3.17.2011

Gretsch Catalina Birch 2010 Review

Over the past year or so, I’ve wanted to buy a drum kit that would be my main ‘gigging’ kit.  I own a very nice Gretsch USA Custom kit, that I purchased in 2002(?).  I love that kit, but I didn’t want to take it out to bars or clubs and run the risk of something happening to it.  I was pretty sure that I wanted another Gretsch kit, but I also checked out Yamaha and building a custom kit myself.  I looked at used kits on ebay, checked the specs for new kits and did the math on having a kit built, custom.  My budget was around $1000.  All the used kits that I looked at had some detail that I didn’t care for. The custom kits, while extremely nice, would’ve been too much for my budget.  I kept ending up back at Gretsch kits.
At first, I looked at the Catalina Maple series.  They weren’t too expensive and were maple, which is always great.  This sounds silly, but I wasn’t too hip on the color selection that they had to offer.  That’s when I came across the Birch series.  What I found was that the Birch series were unique in that they utilized the 35 degree Gretsch bearing edge and also came stock with 7 ply.  This meant that they should project more volume and have a lower fundamental tone.  Not a lower pitch, but more of a lower end quality.  I play mostly modern rock, so this suited me well. 
I chose the Euro shell pack, which basically consists of a 22” bass drum, 10” & 12” toms, 16” floor tom and a standard 14” snare drum.  Around a week later the order arrived at my local shop.  The only assembly required was to put the bass drum & floor tom heads on. The snare and BD-mounted toms were pre-packaged and tuned (sort of). 
From Birch
Set up was easy: insert double tom holder, attach toms, extend floor tom legs, attach BD pedal and use existing SD stand.  I will say one thing about the GTS system on this kit:  Gretsch only attaches to two lugs (vs 4 on my USA custom kit) and there’s a funky sort of rubber stopper that keeps the tom from hitting metal. 
From Birch
Honestly, it does it’s job just fine.  The toms were tuned quite high for my tastes and the 10” sounded almost like a toy drum.  I quickly tuned it down and it sounds better.  I had some trouble getting the floor tom to sound the way I want, but I’ve always had some issues with floor toms.  They sound higher when you’re right next to them, but farther away they sound fine. 
Right off the bat, the best feature is the Bass drum (isn’t it always this way?).  Worst feature: snare drum.  WHY, Gretsch, WHY don’t you put a snare bed on this porn-star-of-a-drum-set?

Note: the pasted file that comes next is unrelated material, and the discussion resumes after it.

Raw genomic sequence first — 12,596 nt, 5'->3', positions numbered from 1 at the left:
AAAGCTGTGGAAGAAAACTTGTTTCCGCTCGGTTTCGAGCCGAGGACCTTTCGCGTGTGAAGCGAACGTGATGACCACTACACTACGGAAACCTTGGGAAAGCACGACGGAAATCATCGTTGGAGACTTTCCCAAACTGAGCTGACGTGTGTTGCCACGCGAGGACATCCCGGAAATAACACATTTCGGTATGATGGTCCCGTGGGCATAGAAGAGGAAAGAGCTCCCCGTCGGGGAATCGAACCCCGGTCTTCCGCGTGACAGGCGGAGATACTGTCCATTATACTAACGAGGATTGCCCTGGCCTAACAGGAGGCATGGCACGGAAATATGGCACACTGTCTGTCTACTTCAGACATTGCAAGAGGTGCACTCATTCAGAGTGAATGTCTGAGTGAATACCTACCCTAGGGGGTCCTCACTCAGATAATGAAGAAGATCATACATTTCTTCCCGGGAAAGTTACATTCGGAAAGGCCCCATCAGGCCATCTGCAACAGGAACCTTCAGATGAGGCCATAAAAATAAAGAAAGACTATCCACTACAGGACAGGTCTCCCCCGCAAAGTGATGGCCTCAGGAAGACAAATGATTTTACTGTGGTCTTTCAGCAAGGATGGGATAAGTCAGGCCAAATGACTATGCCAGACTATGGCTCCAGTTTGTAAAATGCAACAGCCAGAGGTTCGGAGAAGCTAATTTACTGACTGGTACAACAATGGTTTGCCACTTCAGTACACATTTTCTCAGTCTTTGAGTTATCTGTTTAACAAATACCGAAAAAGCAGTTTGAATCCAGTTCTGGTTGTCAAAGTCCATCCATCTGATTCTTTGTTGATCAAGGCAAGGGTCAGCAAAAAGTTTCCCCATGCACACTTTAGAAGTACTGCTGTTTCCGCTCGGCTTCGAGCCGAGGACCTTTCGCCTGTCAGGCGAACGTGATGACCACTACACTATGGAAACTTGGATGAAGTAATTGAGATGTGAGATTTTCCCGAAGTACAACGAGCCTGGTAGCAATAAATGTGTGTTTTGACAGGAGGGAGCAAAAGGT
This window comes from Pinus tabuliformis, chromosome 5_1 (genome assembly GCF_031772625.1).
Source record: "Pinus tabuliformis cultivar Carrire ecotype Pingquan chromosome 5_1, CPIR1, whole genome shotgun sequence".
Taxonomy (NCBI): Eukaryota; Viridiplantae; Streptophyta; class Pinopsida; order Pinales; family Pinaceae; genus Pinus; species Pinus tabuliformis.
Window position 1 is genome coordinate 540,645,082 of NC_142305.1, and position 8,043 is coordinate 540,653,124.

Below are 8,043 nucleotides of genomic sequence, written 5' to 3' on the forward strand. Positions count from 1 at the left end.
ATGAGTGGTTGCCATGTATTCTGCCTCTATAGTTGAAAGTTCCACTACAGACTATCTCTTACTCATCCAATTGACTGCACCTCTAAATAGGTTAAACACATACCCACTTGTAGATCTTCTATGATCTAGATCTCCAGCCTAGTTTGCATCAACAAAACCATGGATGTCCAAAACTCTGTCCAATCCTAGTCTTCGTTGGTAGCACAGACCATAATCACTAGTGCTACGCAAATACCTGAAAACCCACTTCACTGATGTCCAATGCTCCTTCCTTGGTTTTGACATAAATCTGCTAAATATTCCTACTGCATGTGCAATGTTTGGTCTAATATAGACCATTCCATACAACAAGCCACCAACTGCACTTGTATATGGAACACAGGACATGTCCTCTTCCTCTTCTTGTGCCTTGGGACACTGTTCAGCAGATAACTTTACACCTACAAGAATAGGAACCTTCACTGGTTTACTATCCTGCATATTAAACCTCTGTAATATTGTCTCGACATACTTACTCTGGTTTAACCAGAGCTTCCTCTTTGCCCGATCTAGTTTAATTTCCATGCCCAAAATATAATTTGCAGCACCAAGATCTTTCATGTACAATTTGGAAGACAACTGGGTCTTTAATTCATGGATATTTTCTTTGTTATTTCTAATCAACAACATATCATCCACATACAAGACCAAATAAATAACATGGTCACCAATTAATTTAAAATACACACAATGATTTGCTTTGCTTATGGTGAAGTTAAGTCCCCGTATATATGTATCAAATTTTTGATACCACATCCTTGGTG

From Birch
I’m half tempted to buy a router and do it myself.  I wonder if there’s a reason they don’t though.  After some tuning and experimentation, the snare drum became acceptable-sounding, but it still lacks the tonality of a pro snare drum.  There’s just no beef to it.  I have a Gretsch Maple snare drum and it sounds loads better than this one.  It will do fine for bar gigs though.  I don’t expect to find any drum snobs anywhere near where I’ll be playing.  The snare does have a nice sensitivity to it though.  Which reminds me, the hoops on the drums are only 1.75mm single flanged.  Again, WHY?  I’m sure it has to do with cost containment or something.  I’ll bet if these bad boys had die cast, they’d sing a different tune all-together.  Sigh, another day my friend.
The color of the kit is beautiful though.  I ordered cobalt blue, very blue indeed:
From Birch
Overall, I’m very happy with the kit.  I haven’t gigged yet (this Sunday will be the first) so I may post a follow up.  My initial impressions are that the kit sounds pretty good.  I’d love to change all the batter heads and do an A/B against the USA Customs, but that is another story.  And I have yet to hear it in an environment where I can discern the Birch from Maple (I demo’d it in my basement, which is like playing in a glass amplifier), but I’m hoping to really get a sense of what Birch can do for you!  So, for now, I’m a little skeptical on the real difference between Birch & Maple, but time will tell. 
Overall Rating:  7.5/10
Pros: Cost, Color, Quality, Tonality (pending)
Cons:  snare drum, single flanged hoops

Here’s another pic, sorry I’m too lazy to crop some of these:
From Birch



12/16/2010 Update:  Ok, so I've gigged quite a bit with these drums now and I owe this post an update.  The Birch thing?  Yeah, the tone is lower and has more presence.  It's a good thing.  The snare drum?  I don't use it.  But this kit has become my main gigging kit, it's great.
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